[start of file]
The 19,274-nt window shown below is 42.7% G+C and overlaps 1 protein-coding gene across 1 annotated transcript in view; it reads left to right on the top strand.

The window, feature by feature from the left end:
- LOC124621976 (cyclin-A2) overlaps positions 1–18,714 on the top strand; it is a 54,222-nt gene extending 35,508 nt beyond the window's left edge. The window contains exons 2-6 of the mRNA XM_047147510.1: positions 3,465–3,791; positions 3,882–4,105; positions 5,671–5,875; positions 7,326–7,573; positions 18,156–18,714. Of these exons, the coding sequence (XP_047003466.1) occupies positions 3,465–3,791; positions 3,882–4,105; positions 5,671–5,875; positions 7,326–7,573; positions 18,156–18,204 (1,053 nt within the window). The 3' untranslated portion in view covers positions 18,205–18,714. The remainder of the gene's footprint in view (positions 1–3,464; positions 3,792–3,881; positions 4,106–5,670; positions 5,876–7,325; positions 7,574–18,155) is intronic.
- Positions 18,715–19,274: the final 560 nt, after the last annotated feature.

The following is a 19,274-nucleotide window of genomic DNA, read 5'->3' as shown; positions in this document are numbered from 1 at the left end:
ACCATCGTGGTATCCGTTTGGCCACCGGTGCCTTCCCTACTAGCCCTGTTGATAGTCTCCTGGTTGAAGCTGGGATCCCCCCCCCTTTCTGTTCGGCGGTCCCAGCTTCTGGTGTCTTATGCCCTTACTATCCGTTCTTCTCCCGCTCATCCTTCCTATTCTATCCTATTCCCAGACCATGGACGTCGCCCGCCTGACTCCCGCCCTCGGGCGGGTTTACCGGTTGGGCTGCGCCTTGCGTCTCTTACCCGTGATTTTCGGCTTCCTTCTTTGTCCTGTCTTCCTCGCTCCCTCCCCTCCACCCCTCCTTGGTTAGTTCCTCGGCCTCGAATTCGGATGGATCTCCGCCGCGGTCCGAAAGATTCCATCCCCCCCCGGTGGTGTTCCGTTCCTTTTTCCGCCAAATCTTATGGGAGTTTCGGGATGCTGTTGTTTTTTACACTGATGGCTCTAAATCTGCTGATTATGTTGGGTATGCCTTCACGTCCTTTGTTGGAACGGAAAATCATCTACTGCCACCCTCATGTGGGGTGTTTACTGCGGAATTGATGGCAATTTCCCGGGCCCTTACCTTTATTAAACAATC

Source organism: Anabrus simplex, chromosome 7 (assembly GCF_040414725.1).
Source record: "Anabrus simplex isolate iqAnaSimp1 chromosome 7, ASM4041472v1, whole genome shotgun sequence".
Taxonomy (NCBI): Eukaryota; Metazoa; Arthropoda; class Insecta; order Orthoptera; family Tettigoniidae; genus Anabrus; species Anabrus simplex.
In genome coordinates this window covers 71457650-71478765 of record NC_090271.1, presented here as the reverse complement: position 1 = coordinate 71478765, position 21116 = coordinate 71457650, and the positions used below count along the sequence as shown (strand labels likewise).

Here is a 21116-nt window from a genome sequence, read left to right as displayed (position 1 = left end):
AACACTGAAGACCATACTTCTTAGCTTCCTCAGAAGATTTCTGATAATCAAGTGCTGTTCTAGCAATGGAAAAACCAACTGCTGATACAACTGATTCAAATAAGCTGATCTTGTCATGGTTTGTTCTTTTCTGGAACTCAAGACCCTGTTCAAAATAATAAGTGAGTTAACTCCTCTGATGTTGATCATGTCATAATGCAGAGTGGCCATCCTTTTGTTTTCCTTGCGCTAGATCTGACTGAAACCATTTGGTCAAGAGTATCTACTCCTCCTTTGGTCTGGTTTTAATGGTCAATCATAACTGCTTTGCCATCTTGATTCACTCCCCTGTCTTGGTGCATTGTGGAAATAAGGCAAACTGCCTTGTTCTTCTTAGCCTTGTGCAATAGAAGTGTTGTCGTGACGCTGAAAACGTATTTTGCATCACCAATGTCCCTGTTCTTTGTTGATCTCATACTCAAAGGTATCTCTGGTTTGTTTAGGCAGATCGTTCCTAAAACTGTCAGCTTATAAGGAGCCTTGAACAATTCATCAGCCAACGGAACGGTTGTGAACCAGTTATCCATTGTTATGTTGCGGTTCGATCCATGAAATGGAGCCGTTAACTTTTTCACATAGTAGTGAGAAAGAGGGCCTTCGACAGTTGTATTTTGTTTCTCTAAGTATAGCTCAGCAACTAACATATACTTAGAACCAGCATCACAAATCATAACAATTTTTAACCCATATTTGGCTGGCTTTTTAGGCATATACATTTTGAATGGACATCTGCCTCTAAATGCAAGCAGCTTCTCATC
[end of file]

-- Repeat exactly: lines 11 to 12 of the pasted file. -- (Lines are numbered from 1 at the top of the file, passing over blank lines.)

Here is a 21116-nt window from a genome sequence, read left to right as displayed (position 1 = left end):
AACACTGAAGACCATACTTCTTAGCTTCCTCAGAAGATTTCTGATAATCAAGTGCTGTTCTAGCAATGGAAAAACCAACTGCTGATACAACTGATTCAAATAAGCTGATCTTGTCATGGTTTGTTCTTTTCTGGAACTCAAGACCCTGTTCAAAATAATAAGTGAGTTAACTCCTCTGATGTTGATCATGTCATAATGCAGAGTGGCCATCCTTTTGTTTTCCTTGCGCTAGATCTGACTGAAACCATTTGGTCAAGAGTATCTACTCCTCCTTTGGTCTGGTTTTAATGGTCAATCATAACTGCTTTGCCATCTTGATTCACTCCCCTGTCTTGGTGCATTGTGGAAATAAGGCAAACTGCCTTGTTCTTCTTAGCCTTGTGCAATAGAAGTGTTGTCGTGACGCTGAAAACGTATTTTGCATCACCAATGTCCCTGTTCTTTGTTGATCTCATACTCAAAGGTATCTCTGGTTTGTTTAGGCAGATCGTTCCTAAAACTGTCAGCTTATAAGGAGCCTTGAACAATTCATCAGCCAACGGAACGGTTGTGAACCAGTTATCCATTGTTATGTTGCGGTTCGATCCATGAAATGGAGCCGTTAACTTTTTCACATAGTAGTGAGAAAGAGGGCCTTCGACAGTTGTATTTTGTTTCTCTAAGTATAGCTCAGCAACTAACATATACTTAGAACCAGCATCACAAATCATAACAATTTTTAACCCATATTTGGCTGGCTTTTTAGGCATATACATTTTGAATGGACATCTGCCTCTAAATGCAAGCAGCTTCTCATC